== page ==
by S. Bonaventura; and his task was to root out, or cover over, the heretical tenets which had spread through the Order, and, that to such an extent, that it had affected its general. S. Bonaventura is thought to have dealt harshly with the displaced general, in banishing him to the obscurity of a remote convent where he disappeared from sight among rude and ignorant novices. But Bonaventura knew the danger that threatened the Order, and that only sharp measures could stay the poison from penetrating and killing the whole society. Ere long the Fraticelli will be in open revolt against the Popes, and Clement V. will have to condemn the Beghards, the lay members, or tertiaries, of S. Francis, as outrageous heretics, and later, John XXII., to assure the Christian world, by special bull, that the Beghards, though claiming to be Franciscans, are beyond the pale of salvation.

S. Bonaventura worked diligently with his pen; he had the greatest horror of idleness. He wrote on theology, on philosophy; he composed commentaries on Holy Scripture, and tedious and useless task-on the Master of Sentences. He was a poet, and some of his hymns breathe the tenderest, most loving piety. He was requested by a general chapter of the Order assembled at Narbonne in 1260, to undertake a life of their great founder, S. Francis. It was a labour or love. As he was engaged on it one day, in his cell, S. Thomas Aquinas came to see him; before opening the door he looked through a chink, and saw in the rapt expression of the writer that he was absorbed in his work. He withdrew, saying to those who accompanied him, "Let us nct disturb the saint labouring for the saint."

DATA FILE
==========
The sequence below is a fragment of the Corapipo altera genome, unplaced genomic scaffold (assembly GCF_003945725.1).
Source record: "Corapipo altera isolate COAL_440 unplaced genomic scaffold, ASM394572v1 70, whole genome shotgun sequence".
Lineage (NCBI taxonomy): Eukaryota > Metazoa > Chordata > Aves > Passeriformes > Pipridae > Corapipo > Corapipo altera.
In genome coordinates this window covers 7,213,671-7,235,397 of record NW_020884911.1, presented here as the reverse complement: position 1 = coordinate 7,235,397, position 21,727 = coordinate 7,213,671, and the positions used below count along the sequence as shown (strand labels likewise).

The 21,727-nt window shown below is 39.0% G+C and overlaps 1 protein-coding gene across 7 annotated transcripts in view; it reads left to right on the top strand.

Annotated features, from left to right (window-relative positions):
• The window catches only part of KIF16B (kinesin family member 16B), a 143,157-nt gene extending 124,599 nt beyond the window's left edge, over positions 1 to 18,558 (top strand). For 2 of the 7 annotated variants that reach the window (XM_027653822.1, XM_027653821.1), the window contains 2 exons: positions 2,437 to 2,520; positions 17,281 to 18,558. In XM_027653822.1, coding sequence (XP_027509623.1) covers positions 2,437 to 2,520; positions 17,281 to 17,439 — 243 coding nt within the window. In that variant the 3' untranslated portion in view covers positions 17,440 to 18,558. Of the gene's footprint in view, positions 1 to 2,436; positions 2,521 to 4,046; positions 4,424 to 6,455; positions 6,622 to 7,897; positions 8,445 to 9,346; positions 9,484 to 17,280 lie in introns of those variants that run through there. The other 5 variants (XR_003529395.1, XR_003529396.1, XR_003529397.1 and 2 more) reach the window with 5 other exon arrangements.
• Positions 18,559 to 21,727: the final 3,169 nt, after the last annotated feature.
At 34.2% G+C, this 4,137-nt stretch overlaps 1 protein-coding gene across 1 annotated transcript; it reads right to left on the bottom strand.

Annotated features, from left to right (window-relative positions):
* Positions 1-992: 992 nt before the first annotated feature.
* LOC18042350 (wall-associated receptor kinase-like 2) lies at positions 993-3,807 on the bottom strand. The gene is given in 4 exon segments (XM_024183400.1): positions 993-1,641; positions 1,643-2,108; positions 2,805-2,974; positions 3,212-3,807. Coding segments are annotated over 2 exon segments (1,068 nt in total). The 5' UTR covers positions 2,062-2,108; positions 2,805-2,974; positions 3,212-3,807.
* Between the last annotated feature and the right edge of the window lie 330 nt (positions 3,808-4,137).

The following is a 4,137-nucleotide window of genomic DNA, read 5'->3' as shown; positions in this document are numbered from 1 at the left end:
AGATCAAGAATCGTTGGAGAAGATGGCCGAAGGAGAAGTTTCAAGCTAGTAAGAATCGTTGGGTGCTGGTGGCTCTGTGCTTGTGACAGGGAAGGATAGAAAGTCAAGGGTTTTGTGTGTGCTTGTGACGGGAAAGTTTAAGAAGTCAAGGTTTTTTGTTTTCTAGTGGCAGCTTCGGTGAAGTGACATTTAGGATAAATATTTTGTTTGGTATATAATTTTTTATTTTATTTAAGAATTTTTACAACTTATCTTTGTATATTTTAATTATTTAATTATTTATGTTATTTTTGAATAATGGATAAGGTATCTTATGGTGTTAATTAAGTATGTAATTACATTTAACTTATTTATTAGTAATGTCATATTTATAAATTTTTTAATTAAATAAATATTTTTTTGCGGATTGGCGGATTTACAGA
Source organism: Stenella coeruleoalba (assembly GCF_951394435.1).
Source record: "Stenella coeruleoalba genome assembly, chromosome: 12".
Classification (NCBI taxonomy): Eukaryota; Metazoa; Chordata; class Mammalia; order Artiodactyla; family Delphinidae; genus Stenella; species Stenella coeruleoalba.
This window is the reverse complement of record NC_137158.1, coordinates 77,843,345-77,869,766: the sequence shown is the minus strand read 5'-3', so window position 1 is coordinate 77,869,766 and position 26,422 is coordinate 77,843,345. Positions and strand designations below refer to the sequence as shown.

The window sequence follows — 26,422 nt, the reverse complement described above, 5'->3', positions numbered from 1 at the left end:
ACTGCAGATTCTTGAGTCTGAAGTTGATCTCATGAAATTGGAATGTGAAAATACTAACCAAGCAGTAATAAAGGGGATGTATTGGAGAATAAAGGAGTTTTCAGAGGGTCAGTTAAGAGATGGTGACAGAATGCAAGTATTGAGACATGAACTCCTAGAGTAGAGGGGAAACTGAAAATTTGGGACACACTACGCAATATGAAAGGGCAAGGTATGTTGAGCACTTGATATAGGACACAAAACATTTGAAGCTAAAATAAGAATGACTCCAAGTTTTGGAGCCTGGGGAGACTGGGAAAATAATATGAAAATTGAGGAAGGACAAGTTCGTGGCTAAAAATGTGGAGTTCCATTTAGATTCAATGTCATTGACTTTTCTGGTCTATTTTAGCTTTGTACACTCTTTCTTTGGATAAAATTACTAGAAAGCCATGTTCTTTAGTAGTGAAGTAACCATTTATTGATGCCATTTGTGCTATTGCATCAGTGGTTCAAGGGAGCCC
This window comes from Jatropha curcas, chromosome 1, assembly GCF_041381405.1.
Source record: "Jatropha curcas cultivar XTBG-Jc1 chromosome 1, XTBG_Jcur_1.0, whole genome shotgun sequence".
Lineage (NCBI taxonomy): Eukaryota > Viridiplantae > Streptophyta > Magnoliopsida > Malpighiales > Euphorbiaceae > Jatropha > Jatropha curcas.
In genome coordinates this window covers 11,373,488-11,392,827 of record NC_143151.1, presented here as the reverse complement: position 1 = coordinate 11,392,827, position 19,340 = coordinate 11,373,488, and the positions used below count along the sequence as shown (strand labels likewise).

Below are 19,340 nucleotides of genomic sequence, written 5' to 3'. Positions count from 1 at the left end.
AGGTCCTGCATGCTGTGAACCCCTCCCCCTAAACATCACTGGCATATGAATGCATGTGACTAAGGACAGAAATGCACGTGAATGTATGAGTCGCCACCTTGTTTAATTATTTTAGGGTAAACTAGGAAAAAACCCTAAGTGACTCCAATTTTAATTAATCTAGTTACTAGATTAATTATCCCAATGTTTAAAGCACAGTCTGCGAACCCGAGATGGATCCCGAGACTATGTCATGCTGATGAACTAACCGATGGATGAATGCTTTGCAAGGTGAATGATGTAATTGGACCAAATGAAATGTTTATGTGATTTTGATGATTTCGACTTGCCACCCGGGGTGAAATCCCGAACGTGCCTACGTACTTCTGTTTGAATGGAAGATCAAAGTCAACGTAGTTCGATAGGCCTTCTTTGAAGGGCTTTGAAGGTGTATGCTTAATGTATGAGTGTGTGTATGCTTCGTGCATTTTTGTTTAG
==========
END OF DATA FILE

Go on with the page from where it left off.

1 "Sinamus Sanctum qui laborat pro Sancto."